When Phil Jourdan’s mother died suddenly in 2009, she left behind a legacy of kindness and charity — but she also left unanswered some troubling questions. Was she, as she once claimed, a spy? Had she suffered more profoundly as a woman and parent than she’d let on? Jourdan’s recollections of his struggles with psychosis, and his reconstructions of conversations with his enigmatic mother, form the core of this memoir. Psychoanalysis, poetry and confession all merge to tell the story of an ordinary woman whose death turned her into a symbol for extraordinary motherhood.
If the cover of Phil Jourdan’s attention-captivating book, Praise of Motherhood, seems overly utilitarian, perhaps it can he seen as camouflage to protect the vulnerability contained inside.
The title is enigmatic, as the use of unmodified “Motherhood” suggests an ode to an institution rather than an individual. In fact, the book is uninterested in the life of any mother except for the one who raised the author, nor is there anything left to be desired after Jourdan’s singular focus on his own beloved, suddenly departed mother, Sophia.
The overly broad title and flat-colored cover are suitable if the intention is to camouflage the intensity of emotion waiting to grab hold of the reader between its epigraph and end pages, because a bit of subtlety and mystery are in order in an endeavor to bring a person back from behind enemy lines. Make no mistake: this book is a rescue mission, but the enemy is not so simple to name.
Here are some things you should know about the author’s family life before I continue: Jourdan’s parents divorced when he was very young. He and his sister, Mathilde, were raised by their mother in Lisbon along with a large number of pets and a succession of semi-competent (at best) household staff. Their mother purportedly did not need to work for a living, as her father provided financially for her young family, but she taught computer programming at a university. Jourdan was a difficult child and suffered crippling bouts of depression in his teen years which gave way to psychosis. In his late adolescence, his mother disclosed to him that she had spied on Russian diplomats for British intelligence while her son was having the worst of his mental illness, but she did not accept payment for her espionage. At the same time, she continued to take excellent care of her son in his crippling depression and psychosis. Jourdan was educated primarily at English-speaking schools and was highly ambivalent about speaking Portuguese.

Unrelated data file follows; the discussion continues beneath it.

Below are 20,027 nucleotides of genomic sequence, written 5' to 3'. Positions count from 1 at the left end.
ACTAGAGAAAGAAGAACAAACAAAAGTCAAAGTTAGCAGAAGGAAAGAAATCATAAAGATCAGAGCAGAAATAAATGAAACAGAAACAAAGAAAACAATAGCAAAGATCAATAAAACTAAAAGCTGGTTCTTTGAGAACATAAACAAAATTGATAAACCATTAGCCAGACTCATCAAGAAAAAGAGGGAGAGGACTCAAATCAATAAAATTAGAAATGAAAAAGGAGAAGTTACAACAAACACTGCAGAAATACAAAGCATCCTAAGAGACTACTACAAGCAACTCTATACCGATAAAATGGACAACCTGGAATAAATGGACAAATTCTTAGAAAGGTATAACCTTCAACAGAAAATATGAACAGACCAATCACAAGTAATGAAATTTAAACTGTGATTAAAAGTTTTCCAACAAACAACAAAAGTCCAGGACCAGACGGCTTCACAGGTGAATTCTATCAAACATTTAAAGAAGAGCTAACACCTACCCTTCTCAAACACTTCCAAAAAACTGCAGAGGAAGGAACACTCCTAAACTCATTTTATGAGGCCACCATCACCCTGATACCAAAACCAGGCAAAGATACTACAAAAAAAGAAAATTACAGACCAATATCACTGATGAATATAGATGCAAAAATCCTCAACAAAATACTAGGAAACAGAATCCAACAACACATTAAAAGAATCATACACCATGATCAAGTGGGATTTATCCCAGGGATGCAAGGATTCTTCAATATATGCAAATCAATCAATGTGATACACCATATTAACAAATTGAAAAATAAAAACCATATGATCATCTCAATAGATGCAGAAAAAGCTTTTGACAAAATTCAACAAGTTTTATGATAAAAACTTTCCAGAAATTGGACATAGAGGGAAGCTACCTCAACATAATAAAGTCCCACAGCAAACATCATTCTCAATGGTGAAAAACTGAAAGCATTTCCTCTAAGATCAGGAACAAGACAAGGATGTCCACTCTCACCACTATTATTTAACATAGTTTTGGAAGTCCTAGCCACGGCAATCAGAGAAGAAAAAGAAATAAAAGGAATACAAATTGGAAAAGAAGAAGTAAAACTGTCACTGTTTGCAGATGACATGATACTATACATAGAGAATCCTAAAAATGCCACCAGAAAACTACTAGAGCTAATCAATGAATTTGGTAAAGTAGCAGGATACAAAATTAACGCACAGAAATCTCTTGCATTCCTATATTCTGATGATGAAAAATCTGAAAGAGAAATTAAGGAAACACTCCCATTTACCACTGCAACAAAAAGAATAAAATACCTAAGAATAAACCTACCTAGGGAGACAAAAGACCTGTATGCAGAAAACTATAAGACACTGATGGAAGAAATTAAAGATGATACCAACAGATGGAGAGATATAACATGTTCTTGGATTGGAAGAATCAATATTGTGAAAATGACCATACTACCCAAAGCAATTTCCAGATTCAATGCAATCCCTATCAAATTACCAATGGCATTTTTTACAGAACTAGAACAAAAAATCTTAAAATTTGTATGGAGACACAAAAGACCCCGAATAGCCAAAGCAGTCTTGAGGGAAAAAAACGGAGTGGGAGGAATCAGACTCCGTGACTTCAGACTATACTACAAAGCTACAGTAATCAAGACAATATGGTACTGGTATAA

When Sophia dies unexpectedly of a cerebral hemorrhage, Jourdan is called back to Portugal to join his family for her funeral, when it’s too late to save her life. As his non-linear, fluid-perspective account of his relationship with his mother goes on, it becomes increasingly the case that we are to know how lucky he was to be Sophia’s son. While he cannot reverse her death, the book rescues Sophia in another way: it revives her identity. It takes the person that Sophia was–that endlessly generous, understanding, intelligent, patient, caring, talented, curious woman–and brings her back from the depths of selflessness to which she had sacrificed herself. It brings her life to our attention and demands that we understand, acknowledge and remember the remarkable person she was. This book is her immortality, but it does more than maintain what she had in life. It gives her more respect and attention than she ever requested or enjoyed during the short time that she lived.
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About the book: Praise of Motherhood is a son’s tribute to the woman who not only gave him life, but helped him live: through various psychotic breakdowns, tumultuous teenage years, and years of feeling out of place in the world. Get it on Amazon or Barnes & Noble.
About the author: Phil Jourdan fronts the lit-rock band Paris and the Hiltons, runs the fiction press Perfect Edge Books, and occasionally works on a PhD. Visit Phil on his blog, music site, Twitter, Facebook, or GoodReads.